Code Black and the Changing Culture of Emergency Medicine

“The romance isn’t gone. But it’s definitely going.”

That was the verdict from Dr. Patsy McNeil, MEP Health’s Director of Patient Satisfaction, as we discussed the documentary film Code Black at a recent Leadership Academy meeting.

The film chronicles a handful of emergency medicine residents training at one of the busiest emergency departments in the country, Los Angeles County Hospital. More than anything, the film documents a changing culture in emergency medicine. At LA County, that change is embodied by a 2008 move from the old hospital building to a new one. 

As one of the residents says in the film, it’s not just a new building, it’s a new culture. And it’s a change that is being felt by emergency physicians all over the country, including those at US Acute Care Solutions.

At one point during a pause in the film, some of our newer physicians asked our more veteran ones – Dr. McNeil and Dr. Angelo Falcone included – whether the change in culture has really been as drastic from when they started out as it seems.

Dr. Falcone remembered his days training at George Washington, where there was a place where “the sickest of the sick” went, just like the “C-Booth” profiled in Code Black. “It was very romantic in some ways. It was raw,” Dr. Falcone recalled.

Emergency medicine is itself a rather new specialty, so many of its veteran practitioners remember the time of fewer rules, fewer protocols, and certainly less regulation. It was a time which one veteran ER doc in the film referred to as a time for cowboys. Then television caught wind, and shows like ER only further romanticized the life of the ER doc.

Young, ambitious, Type-A cowboy (and cowgirl) types flooded into the profession. They still do today, drawn by the unique culture, urgency, and mission of the emergency department. The opportunity to care for people at their worst time, under the most pressure-filled of circumstances.

At Los Angeles County Hospital that sense of purpose is only magnified, since it’s one of the few community hospitals in the country, attracting a disproportionate amount of the working poor, the uninsured, and anyone else without the means or ability to get care elsewhere. County hospitals are only 2 percent of the hospitals in the country, but handle 20 percent of all uncompensated care, according to the film.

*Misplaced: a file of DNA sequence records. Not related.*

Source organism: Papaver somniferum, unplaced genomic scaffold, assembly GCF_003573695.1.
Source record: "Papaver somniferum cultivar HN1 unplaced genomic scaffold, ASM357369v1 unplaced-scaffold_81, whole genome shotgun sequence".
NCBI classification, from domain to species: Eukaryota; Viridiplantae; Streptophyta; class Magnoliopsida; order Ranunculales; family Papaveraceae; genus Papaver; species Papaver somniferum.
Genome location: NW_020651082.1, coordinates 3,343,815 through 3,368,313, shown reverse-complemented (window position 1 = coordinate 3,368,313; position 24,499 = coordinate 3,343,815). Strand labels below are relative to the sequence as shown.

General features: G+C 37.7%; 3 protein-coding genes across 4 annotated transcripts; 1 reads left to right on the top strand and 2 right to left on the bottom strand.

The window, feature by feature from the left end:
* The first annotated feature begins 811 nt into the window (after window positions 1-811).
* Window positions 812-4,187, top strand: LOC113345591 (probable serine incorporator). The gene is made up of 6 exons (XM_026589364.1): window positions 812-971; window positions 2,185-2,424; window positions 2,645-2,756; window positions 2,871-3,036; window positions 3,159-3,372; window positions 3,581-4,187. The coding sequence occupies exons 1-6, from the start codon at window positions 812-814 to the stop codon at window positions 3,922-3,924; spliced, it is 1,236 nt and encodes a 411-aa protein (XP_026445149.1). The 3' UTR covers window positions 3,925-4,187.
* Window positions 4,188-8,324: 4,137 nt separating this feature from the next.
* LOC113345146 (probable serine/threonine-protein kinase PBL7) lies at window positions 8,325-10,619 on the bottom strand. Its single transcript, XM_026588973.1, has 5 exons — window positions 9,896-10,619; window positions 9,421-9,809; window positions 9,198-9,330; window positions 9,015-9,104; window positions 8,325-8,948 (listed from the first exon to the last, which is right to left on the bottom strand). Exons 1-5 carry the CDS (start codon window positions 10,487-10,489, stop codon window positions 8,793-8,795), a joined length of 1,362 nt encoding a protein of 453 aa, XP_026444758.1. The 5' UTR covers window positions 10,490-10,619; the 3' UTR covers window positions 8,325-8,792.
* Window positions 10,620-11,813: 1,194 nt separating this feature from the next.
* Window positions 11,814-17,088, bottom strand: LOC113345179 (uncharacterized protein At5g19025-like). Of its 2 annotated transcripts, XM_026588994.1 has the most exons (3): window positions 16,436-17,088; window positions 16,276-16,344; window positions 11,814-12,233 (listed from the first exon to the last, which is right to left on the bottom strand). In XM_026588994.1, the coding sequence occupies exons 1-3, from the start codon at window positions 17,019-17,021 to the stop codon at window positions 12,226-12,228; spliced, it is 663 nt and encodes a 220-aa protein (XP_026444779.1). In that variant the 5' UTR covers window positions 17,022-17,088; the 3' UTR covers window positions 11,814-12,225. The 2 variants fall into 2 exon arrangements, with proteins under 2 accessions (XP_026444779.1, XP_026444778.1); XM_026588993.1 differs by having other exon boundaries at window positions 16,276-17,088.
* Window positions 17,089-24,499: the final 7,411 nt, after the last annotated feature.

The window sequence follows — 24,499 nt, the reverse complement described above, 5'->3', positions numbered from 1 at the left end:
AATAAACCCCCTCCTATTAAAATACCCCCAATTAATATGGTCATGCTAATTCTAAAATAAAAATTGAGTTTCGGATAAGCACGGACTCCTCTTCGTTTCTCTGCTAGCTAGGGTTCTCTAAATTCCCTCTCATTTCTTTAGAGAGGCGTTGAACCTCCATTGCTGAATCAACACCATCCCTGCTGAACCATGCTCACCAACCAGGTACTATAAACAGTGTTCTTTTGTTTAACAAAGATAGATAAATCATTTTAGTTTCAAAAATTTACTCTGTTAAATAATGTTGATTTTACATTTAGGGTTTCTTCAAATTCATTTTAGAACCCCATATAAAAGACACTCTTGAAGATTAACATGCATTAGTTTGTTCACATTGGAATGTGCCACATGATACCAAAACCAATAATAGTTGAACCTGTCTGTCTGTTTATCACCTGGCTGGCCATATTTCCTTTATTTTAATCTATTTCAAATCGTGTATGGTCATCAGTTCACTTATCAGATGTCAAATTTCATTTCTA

One physician in the film likens the modern hospital to what a church was for the sick and poor hundreds of years ago: the one place they can go for care and comfort, when they’re most in need. The move from the old hospital building to the new one changed the culture of the place in large part simply because of the physical layout. In the old building, for example, it was literally impossible to abide by certain HIPPA regulations concerning patient privacy – so they just got waivers.

The confined space is part of what made the “C-Booth” so crazy, intense, and efficient all at once. The sickest of the sick were brought there, all next to each other. There, ER physicians cared for the five-year-old car crash victim right next to the gang member bleeding out from a gunshot. It wasn’t always dignified, said one doctor – but it did work. The space played a large part in creating the mentality.

The new building was built to abide by a slew of new healthcare regulations, and so it was inevitable that the culture would change as well. Suddenly physicians and residents alike who had been used to flaunting rules were expected to abide by them. The enormous bureaucracy that is now the American healthcare system suddenly showed itself in a way that hadn’t quite been apparent in the old building.

Of course, our physicians are more than aware of healthcare regulation. What Code Black seemed to crystalize though beyond the mind-numbingness of it all is that there is an entire generation of emergency physicians who signed up for one kind of environment, or were drawn to an image of it, and are instead faced with something different.

The documentary raised many important questions, but one which stood out for the MEP group was whether new healthcare regulation would stymie innovation in emergency medicine. “Some of the great innovations in the history of medicine were by cowboys, people who were breaking all sorts of rules. So, who will be able to take the next great leaps in medicine?” Dr. McNeil asked.

She predicted the innovations will be smaller, less audacious than in the past. As if to cement the point, one of our physicians pointed to hallway bedding. “That’s cowboy-ish,” Dr. McNeil said, emphasizing the “ish.”

Dr. Neil Roy suggested that regulations are actually an opportunity to innovate, and that innovations and improvements that he’s harped on for years are suddenly becoming easier to get buy-in for now that there are additional financial incentives and penalties for the hospital. It’s an opportunity for change,” Dr. Roy said.

Questions of bureaucracy aside, it’s clear that emergency physicians today have more to do than care for the sickest of the sick. A common sentiment in emergency medicine now is that caring for patients is the easy part. The really difficult work is the management (or, in some case, the “wrangling,” to borrow a cowboy term) of the hospital, the staff, and the bureaucracy to ensure that, though the culture is changing, the doctors are still able to do what they signed up for: effectively practice medicine.